Visiting Artist: Julie Poitras Santos

We were the hotdog stand that comes in for the hour at noon, in the center of the plaza, leaving barely a trace. For those who missed Julie Poitras Santosʼ artist talk on Tuesday, March 15, the ʻmissingʼ eyes and ears for such a showing served to prove that the rest of us, who did take in her stories of travel, land, and reference, might now occupy a similar narrative in the liminal landscape she spoke of in her talk.


Raised in Maine, Julie spoke of her eventual travels (away from Maine) that took her to Boston, Boulder, the Netherlands, Barcelona, France, and various cities in various other countries. Starting as a sculptor and ceramicist, Julie began to examine in her work, the elements of clay, the powders and slips, and she used her body and and other physical instruments to create performances that were about space and time. She sought to stretch by unconventional means, rituals of expansion and contraction, and she examined boundaries of deeper meaning, richer experience, and a suspended sensibility. Works that took her around the globe are documented exquisitely as simple paths that show desire, or acquisition; but she always turns it around, delayed, but in motion toward a full circle, or a return. The narrative of missing water, she turned into a ritual moment in time, that almost seemed like a prayer, or a display of dedication, by carrying a glass of water to the thirsty source, and dumping it in, letting go of the outcome, leaving the action as an offering, symbolic of a moments in time, lost.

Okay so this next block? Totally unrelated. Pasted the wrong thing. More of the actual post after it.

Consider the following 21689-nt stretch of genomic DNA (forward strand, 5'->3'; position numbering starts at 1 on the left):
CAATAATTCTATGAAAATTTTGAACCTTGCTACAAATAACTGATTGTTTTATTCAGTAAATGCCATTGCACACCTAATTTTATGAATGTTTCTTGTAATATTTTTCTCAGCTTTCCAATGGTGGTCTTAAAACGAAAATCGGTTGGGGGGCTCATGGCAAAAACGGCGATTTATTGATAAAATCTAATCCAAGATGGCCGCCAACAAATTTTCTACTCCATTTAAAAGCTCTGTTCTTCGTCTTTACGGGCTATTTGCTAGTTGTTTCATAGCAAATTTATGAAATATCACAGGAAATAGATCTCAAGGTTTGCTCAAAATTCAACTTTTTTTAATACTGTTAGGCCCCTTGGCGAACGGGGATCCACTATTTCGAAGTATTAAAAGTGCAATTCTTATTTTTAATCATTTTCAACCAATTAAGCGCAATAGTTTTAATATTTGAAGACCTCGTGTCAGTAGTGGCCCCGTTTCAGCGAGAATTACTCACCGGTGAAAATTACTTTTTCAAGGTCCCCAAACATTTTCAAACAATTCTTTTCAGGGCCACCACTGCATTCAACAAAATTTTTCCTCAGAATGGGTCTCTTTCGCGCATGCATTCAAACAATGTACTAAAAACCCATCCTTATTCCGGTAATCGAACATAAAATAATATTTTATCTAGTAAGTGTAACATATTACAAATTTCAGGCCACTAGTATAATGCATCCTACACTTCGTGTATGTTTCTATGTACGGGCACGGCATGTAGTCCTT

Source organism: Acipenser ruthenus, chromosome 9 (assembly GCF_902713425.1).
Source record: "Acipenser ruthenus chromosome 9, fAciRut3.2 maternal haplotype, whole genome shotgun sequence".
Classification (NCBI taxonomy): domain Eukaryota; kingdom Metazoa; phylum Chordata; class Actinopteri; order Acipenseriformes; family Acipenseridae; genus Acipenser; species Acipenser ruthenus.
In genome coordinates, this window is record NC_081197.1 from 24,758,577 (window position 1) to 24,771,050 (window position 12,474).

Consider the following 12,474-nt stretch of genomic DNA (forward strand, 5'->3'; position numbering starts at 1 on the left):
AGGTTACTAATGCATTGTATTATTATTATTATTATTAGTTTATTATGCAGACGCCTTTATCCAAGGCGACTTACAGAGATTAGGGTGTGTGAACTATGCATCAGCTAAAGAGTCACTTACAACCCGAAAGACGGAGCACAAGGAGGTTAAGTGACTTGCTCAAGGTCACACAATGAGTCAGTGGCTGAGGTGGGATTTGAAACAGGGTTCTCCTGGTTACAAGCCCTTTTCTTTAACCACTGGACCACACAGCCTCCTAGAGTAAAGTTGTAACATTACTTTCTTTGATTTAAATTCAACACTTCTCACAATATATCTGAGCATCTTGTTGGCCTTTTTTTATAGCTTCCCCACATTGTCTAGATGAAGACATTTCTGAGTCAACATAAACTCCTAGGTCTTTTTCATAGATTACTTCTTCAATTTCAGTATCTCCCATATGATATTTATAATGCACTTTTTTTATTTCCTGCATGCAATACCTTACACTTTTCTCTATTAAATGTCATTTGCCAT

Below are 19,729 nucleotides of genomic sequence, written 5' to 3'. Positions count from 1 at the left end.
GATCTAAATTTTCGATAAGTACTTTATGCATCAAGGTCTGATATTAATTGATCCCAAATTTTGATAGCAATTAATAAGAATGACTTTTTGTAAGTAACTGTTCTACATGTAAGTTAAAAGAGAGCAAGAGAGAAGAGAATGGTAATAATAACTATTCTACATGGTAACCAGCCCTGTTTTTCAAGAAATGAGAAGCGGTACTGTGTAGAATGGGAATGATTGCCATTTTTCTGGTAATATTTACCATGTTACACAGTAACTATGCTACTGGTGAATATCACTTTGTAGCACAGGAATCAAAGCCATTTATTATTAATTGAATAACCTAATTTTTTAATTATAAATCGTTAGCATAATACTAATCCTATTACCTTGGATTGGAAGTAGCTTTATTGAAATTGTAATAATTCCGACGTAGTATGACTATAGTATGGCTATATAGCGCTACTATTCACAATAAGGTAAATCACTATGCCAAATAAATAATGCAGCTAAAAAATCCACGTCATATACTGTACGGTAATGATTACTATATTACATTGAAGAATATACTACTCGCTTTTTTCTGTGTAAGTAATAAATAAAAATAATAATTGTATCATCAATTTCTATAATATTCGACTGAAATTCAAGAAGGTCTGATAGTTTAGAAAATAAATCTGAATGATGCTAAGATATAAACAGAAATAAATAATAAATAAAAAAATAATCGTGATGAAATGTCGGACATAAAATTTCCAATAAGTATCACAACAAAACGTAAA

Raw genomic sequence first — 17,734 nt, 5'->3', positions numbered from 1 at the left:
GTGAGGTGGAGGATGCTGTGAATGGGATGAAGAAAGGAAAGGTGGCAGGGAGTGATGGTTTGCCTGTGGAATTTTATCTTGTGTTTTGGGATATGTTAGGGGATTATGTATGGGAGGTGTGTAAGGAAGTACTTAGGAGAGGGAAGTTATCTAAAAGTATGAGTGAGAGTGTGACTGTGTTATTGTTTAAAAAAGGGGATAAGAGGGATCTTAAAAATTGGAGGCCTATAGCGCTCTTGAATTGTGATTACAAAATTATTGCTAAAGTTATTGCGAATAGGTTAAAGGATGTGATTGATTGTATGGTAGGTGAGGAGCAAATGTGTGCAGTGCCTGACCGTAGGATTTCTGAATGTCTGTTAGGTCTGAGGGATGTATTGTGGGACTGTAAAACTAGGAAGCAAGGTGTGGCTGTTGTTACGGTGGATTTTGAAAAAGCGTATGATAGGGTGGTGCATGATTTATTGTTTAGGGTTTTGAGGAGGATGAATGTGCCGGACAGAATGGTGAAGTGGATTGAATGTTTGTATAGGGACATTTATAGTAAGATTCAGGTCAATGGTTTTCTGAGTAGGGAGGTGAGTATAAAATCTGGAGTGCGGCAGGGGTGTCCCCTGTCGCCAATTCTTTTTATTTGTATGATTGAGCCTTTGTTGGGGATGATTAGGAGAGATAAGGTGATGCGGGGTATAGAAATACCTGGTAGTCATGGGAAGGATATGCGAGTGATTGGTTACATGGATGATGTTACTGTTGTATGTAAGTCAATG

As in most ritual acts, there is a ceremonial presence at play in Julieʼs work, and as she showed stills of her many walks, performances, and engagements, we witnessed these narratives, as uncharacterized personal and communal rites of passage. A practitioner
of Aikido, a martial art, Julie feels that we must be physical if we are to practice artmaking.
Her discipline in all areas of her practice is impeccable. She is deeply in her work, and yet, she follows what grows out of the work; attention is given to the poetry, the density, and the spaces between.